Gardening is an ideal springtime hands-on activity for you and your kids to enjoy for lots of reasons. Kids love digging in soil, they develop a sense of responsibility as they care for seedlings, they learn how plants grow and find out how good freshly picked veggies taste. Here are simple ways to nurture a love for gardening.
Easy at-home projects are a good beginning.
Empty milk cartons, colorful clay pots or raised planter boxes in your yard can all start home gardening projects for your kids. Visit a garden center and let them help pick out their own seeds. For veggies, try to choose seeds that grow fast and are easy for small hands to hold like radishes, green beans or carrots. Potatoes, especially colored varieties, are fun too; kids love finding them in the ground and digging them up. If you have enough space, fast-growing pumpkins are a good choice. Marigolds, sunflowers, and sweet peas are easy to plant flowers that grow quickly. Kids can be creative decorating their gardens with special stones, hand-written plant markers, garden gnomes and fairy garden miniatures.
Visit kid-centric gardens and nurseries.
The New Children’s Museum in downtown San Diego shows kids how organic veggies grow and how butterflies and bugs help. It’s a great place for kids to learn all the possibilities for their own garden.
City Farmers Nursery in San Diego is the area’s largest organic nursery and has lots of kid-sized gardening tools and clothing, as well as many unique plants and roaming farm animals.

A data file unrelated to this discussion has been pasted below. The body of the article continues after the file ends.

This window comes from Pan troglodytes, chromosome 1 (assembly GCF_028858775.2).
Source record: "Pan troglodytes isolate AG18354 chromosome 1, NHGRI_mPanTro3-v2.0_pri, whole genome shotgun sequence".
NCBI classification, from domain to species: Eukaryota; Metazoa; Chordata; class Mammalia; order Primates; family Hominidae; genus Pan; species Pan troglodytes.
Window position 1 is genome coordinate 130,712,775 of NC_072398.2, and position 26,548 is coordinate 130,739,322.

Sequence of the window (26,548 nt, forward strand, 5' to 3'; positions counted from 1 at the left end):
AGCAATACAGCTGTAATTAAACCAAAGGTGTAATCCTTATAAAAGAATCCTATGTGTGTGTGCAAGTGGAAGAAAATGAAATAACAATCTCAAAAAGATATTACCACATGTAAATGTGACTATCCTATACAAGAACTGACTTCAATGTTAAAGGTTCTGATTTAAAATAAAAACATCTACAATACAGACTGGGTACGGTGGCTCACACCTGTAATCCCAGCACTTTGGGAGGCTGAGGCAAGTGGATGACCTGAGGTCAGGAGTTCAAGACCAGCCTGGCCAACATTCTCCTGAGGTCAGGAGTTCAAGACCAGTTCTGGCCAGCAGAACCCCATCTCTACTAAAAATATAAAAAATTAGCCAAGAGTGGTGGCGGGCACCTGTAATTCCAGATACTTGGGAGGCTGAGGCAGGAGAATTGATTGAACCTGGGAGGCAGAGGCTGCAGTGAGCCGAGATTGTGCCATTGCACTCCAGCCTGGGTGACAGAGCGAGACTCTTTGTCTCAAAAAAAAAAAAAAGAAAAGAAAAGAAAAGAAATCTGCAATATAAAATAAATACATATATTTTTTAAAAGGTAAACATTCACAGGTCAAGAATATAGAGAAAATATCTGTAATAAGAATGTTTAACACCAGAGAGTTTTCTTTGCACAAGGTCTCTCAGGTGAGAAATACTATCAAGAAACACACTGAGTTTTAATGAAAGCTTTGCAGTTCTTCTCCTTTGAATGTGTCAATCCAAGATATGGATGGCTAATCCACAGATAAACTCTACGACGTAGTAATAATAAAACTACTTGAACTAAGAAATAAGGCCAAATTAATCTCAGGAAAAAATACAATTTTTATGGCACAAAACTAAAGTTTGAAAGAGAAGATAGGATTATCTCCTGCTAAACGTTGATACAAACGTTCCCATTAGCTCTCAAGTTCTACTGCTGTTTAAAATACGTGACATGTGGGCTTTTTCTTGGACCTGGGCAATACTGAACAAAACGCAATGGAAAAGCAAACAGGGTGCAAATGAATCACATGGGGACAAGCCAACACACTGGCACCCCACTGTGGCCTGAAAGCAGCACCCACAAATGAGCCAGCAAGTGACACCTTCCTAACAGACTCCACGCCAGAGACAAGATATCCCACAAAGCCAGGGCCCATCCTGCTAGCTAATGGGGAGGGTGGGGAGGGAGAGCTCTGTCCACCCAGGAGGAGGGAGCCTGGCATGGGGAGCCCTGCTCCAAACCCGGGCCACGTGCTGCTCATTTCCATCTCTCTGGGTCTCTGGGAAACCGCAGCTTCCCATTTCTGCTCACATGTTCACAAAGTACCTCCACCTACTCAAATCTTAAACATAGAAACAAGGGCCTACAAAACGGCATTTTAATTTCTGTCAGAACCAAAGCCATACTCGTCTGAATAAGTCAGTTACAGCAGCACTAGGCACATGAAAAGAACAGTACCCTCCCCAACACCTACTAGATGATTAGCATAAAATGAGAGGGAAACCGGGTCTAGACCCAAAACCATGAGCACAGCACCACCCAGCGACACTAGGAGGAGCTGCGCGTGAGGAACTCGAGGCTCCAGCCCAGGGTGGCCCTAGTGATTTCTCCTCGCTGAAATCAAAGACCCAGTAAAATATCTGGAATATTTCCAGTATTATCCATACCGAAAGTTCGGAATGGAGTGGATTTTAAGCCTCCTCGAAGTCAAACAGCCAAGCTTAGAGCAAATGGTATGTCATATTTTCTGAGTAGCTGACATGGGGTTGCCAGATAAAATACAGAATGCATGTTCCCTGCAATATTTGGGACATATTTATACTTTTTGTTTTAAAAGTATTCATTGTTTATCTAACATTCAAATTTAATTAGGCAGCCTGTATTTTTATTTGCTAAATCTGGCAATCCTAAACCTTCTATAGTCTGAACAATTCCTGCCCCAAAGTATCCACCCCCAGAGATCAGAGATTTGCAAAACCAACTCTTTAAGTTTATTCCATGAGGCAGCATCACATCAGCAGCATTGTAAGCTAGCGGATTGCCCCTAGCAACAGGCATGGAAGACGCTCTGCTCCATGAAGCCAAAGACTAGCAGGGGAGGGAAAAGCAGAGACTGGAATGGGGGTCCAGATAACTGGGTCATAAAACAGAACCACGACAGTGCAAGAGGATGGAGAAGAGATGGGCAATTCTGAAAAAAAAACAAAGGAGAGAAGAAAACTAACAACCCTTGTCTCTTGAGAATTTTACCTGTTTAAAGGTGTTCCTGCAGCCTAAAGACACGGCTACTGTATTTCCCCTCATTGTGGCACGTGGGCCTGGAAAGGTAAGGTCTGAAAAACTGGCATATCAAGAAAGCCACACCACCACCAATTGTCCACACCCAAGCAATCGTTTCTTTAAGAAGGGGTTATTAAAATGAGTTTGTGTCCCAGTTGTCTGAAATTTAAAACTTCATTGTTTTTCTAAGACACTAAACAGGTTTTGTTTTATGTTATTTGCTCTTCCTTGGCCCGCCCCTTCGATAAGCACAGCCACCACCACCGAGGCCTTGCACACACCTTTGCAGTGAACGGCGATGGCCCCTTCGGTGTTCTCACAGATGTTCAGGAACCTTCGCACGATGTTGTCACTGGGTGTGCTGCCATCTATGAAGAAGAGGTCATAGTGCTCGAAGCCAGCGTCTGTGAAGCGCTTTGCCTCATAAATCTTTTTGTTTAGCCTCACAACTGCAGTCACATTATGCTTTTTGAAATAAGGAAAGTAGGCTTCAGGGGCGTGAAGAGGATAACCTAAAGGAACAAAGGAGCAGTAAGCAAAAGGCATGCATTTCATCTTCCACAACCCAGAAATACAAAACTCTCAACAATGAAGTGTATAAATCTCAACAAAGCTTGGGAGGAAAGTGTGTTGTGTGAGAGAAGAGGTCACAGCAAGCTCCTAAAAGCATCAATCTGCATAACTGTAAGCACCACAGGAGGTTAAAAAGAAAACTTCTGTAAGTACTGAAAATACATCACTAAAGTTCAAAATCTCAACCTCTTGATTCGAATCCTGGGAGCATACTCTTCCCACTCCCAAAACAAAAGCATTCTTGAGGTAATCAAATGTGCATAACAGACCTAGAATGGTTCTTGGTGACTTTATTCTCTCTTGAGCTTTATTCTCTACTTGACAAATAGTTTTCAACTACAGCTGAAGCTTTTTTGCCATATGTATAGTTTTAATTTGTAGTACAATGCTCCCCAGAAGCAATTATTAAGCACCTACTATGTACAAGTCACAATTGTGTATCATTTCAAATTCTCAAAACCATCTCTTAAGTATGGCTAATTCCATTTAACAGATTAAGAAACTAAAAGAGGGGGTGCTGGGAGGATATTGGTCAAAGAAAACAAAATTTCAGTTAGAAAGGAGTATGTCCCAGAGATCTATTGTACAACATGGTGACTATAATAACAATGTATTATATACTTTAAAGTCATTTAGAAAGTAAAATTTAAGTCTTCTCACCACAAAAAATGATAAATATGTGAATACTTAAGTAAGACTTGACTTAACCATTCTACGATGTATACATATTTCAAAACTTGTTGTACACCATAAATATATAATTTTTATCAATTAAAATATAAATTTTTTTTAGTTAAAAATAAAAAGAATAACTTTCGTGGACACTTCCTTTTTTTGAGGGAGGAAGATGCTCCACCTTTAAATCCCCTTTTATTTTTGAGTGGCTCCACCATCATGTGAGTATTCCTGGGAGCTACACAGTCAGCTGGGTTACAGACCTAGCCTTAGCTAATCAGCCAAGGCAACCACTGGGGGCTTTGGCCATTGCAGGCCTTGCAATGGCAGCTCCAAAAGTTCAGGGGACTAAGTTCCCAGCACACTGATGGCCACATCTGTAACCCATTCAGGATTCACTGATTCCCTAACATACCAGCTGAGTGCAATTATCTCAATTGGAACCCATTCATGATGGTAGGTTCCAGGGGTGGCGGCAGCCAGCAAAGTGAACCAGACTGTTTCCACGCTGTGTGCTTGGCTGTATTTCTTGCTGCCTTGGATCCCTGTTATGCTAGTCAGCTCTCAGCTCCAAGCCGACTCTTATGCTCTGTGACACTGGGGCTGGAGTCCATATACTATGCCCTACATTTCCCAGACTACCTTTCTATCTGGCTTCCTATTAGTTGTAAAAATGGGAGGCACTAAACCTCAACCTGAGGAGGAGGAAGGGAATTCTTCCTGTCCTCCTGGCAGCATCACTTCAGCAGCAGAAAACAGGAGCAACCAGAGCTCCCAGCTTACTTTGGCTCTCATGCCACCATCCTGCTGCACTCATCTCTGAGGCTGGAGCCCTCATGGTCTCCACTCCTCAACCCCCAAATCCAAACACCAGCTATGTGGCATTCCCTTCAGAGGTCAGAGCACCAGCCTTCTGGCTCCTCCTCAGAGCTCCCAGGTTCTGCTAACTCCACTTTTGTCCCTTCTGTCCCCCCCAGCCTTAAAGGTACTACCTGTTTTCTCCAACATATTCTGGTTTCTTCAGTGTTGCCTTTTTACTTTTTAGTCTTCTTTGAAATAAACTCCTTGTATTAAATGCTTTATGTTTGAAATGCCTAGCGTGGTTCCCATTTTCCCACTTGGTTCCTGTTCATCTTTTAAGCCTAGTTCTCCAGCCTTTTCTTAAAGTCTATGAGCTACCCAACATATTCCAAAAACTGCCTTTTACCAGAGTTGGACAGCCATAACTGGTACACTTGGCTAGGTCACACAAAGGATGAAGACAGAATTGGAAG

Summers Past Farms in El Cajon has beautiful gardens to wander through and an enormous selection of miniature fairy garden supplies for kids to create their own fairy gardens at home. In April, the Farms celebrate Spring with a sweet pea maze and each summer they host a special Fairy Garden Day and contest for kids to show their own gardens.
Olivewood Gardens and Learning Center in National City sponsors a Food and Farm festival on May 7th. This family event has hands-on gardening and cooking demonstrations exploring the connection between food, health and nature.
No space, no problem. Join a Community Garden.
If space is an issue where you live, consider joining a local community garden. Mosaic Community Garden on Arizona and 5th Avenue in Chula Vista rents 4×12 foot plots in enclosed beds. Check out their Facebook page for the application form. The Tijuana River Valley Community Garden on Hollister and Sunset Ave. is the largest community garden in San Diego. Sign up on the waiting list by calling (619) 562-0096.
Experience a working farm.
What better way to show kids where their food comes from than at a large, local farm? Kids are inspired to grow their own veggies once they’ve visited a farm, and pick their own produce to take home. Susie’s Organics, a 70-acre organic farm near National City, offers strawberry picking and farm tours on Tuesdays and Saturdays, complete with take-home bags of your fresh picks.